Talk:Ruslan and Ludmila

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Comment[edit]

I intend to expand this article soon.Gr8white 01:35, 15 January 2007 (UTC)

OK, I expanded the article and it should no longer be considered Stub class. I will be adding some illustrations soon. Any suggestions on how to further improve the article are appreciated. Gr8white 21:08, 24 February 2007 (UTC)

I have rerated it as B. Any higher rating should be preceded by either a GA-review (for GA-grade), peer review (for A-grade) or FA-review (for FA-grade). While the illustrations are beautiful, I would suggest scaling them down a bit (a lot); Wikipedia is not a picture book. Furthermore, I am afraid the acknowledgement should go; the place for acknowledgements is on the page for the image itself. Errabee 15:13, 26 February 2007 (UTC)
Thanks for the suggestions. I reduced all the images to thumbnails and removed the acknowledgment. Gr8white 23:34, 26 February 2007 (UTC)

Ludmila vs. Lyudmila[edit]

The following discussion is an archived discussion of a requested move. Please do not modify it. Subsequent comments should be made in a new section on the talk page. No further edits should be made to this section.

The result of the move request was no consensus to move -- Aervanath (talk) 06:56, 28 April 2009 (UTC)


I originally chose Lyudmila to be consistent with the existing article dealing with the opera though I wouldn't argue against either option. "Lyudmila" comes up more frequently in a Google search and seems to be more consistent with transliteration guidelines. Any particular reason for moving to "Ludmila"? Should the opera article be moved to be consistent? I changed "Lyudmila" to "Ludmila" in all instances so at least the article would be internally consistent. Gr8white 16:33, 5 October 2007 (UTC)

As an opera editor, I think I should admit straightaway that none of us have any Russian. Any authoritative advice about romanized spellings would be most appreciated. In the absence of any advice we adopt the spellings used in the Macmillan/Oxford New Grove Dictionary of Opera which in this case gives Lyudmila. Thanks. --Kleinzach 03:54, 1 March 2009 (UTC)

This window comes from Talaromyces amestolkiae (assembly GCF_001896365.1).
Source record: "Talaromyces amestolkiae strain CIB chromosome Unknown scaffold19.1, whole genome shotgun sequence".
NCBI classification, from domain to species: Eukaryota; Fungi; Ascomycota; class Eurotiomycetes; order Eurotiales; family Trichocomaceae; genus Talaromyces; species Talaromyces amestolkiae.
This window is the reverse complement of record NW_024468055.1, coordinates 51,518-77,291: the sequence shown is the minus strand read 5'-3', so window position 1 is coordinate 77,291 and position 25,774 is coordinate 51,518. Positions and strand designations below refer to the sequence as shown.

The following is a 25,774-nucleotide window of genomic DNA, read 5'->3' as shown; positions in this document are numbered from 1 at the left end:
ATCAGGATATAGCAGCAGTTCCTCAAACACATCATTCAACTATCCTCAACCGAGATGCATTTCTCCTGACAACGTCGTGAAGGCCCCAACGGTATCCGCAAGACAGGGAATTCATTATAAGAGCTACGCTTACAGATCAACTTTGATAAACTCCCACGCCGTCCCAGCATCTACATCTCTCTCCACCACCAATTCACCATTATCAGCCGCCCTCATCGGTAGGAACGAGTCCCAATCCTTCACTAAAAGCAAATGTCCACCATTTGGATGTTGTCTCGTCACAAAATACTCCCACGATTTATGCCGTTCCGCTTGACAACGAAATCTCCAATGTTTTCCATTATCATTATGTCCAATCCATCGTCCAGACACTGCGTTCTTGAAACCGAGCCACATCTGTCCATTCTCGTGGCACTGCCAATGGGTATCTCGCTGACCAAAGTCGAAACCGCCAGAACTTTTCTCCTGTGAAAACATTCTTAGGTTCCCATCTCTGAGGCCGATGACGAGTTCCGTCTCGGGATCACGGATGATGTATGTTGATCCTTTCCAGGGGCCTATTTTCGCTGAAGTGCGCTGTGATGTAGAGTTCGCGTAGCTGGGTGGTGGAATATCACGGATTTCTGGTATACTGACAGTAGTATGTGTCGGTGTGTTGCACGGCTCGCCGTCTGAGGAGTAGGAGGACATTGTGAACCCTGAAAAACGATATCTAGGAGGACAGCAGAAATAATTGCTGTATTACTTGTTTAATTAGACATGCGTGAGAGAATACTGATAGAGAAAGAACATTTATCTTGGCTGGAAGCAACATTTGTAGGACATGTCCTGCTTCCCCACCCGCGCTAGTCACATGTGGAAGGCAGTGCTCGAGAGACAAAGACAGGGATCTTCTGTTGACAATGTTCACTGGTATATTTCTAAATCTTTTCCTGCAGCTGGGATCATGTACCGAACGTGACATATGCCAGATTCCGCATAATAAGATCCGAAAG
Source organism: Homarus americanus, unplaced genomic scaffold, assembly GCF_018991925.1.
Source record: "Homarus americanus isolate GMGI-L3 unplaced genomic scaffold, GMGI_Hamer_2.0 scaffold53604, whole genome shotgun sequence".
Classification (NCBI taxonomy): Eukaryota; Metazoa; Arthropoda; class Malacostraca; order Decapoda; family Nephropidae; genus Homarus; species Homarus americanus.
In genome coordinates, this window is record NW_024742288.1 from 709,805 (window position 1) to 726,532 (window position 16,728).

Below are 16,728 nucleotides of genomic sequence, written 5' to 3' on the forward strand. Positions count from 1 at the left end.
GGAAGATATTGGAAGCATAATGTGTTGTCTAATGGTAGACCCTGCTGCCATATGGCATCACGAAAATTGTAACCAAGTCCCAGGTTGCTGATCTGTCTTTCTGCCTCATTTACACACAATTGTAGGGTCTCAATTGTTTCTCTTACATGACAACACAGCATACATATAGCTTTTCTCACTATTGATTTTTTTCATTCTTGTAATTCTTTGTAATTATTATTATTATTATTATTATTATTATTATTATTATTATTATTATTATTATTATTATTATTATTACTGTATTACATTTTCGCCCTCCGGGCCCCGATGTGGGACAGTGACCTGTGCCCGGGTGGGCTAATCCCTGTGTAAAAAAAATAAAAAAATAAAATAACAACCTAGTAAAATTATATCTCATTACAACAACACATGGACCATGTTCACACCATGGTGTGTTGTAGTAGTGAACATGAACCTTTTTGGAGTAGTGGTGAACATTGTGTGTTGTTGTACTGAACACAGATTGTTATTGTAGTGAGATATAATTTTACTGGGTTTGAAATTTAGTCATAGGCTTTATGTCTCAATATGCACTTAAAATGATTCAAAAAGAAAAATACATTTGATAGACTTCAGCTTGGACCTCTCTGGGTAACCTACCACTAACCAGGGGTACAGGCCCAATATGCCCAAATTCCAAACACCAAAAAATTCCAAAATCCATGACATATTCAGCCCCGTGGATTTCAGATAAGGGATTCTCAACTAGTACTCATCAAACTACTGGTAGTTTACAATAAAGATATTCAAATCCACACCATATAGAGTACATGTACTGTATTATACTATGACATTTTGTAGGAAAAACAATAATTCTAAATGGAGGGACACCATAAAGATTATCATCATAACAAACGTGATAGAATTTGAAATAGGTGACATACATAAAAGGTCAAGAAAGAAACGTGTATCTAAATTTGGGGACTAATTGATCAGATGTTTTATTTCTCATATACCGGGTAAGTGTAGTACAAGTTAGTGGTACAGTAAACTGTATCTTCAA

Wikipedia:Romanization of Russian spells out the Romanization guidelines. Following that it should be rendered Lyudmila, which is what I used when I created the article. (Exceptions would be justified if a different spelling is conventionally used in English.) However someone with no explanation moved it to the current ("...Ludmila"). I may go ahead and try to move it back. Gr8white (talk) 00:04, 14 April 2009 (UTC)
Tried to move with no success. Need to have an administrator do it. Gr8white (talk) 00:20, 14 April 2009 (UTC)

Requested move[edit]

Ruslan and Ludmila → Ruslan and Lyudmila

I think after discussion above that this is an uncontroversial move, so I'm happy to move it back without waiting the five days if there are no objections. Andrewa (talk) 02:39, 14 April 2009 (UTC)

This should be controversial; Ludmila is the form in both the translations linked to; Ludmilla is the other usual English spelling, as represented, for example, by Nancy Dargel's translation (ISBN 0930267397 ). Septentrionalis PMAnderson 03:07, 14 April 2009 (UTC)
OK, let's go the full five days then. Andrewa (talk) 05:27, 14 April 2009 (UTC)

As I stated above I have no strong preference for one or the other. But I think we should be consistent: it doesn't make much sense to say the opera "Ruslan and Lyudmila" was based on the poem "Ruslan and Ludmila". Any argument based on "conventional name" should include the derivative works. English-language references to the poem aren't that common relative to the opera and use a mixture of spellings in any event as noted. Since the authoritative opera reference cited above uses "Lyudmila" and most other sources follow that (and imdb uses that for the film) I think that in the absence of any overriding reason not to it should be used for this article also. There probably should be a note along the lines of "(also rendered as 'Ruslan and Ludmila' or 'Ruslan and Ludmilla')". Gr8white (talk) 21:21, 14 April 2009 (UTC)